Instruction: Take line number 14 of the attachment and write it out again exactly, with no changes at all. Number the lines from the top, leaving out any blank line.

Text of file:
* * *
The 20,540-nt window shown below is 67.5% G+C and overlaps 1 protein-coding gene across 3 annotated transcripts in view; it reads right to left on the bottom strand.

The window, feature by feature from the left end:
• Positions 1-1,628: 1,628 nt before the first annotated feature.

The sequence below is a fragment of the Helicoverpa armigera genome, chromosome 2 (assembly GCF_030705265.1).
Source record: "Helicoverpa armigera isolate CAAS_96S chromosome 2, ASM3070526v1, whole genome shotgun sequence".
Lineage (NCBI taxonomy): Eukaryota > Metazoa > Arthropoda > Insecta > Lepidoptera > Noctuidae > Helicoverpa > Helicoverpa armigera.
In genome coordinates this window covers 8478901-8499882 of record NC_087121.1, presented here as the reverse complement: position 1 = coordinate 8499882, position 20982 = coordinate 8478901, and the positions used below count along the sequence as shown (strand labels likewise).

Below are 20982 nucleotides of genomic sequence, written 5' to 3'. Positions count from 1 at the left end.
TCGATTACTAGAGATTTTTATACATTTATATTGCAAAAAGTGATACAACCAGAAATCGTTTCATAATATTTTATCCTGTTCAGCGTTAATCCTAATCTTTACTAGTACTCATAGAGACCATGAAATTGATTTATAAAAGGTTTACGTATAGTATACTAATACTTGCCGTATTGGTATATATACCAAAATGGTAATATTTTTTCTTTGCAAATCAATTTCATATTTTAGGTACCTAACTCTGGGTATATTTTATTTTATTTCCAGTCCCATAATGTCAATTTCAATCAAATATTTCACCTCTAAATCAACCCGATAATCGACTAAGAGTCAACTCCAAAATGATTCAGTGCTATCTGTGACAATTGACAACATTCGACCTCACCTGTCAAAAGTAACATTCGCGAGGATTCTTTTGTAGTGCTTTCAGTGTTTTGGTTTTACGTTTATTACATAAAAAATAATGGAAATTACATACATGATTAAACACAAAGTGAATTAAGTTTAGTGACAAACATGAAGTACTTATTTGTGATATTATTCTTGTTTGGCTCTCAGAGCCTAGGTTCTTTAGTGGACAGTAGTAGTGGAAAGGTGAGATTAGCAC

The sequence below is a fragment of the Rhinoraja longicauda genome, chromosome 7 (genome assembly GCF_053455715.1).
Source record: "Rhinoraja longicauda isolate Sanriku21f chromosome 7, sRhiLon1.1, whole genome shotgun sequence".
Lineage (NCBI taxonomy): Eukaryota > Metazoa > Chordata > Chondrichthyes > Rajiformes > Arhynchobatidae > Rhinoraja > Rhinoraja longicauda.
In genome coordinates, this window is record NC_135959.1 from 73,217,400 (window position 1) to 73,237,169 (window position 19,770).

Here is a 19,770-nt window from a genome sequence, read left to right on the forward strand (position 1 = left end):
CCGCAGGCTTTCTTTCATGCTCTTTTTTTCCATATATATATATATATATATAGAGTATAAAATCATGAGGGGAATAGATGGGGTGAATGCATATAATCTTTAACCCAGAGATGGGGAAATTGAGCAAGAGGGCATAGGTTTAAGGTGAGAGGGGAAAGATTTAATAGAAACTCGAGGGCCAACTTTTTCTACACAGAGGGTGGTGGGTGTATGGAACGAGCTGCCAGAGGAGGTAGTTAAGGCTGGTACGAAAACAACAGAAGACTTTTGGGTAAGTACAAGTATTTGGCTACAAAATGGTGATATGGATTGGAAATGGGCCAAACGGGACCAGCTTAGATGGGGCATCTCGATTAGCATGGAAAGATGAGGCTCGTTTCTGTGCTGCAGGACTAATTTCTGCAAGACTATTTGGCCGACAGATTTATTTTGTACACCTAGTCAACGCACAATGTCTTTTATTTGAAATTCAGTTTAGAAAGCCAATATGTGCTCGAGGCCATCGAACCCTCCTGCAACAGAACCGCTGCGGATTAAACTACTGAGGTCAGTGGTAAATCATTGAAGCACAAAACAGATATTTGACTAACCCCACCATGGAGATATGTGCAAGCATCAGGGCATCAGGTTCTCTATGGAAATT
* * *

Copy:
Here is a 19,770-nt window from a genome sequence, read left to right on the forward strand (position 1 = left end):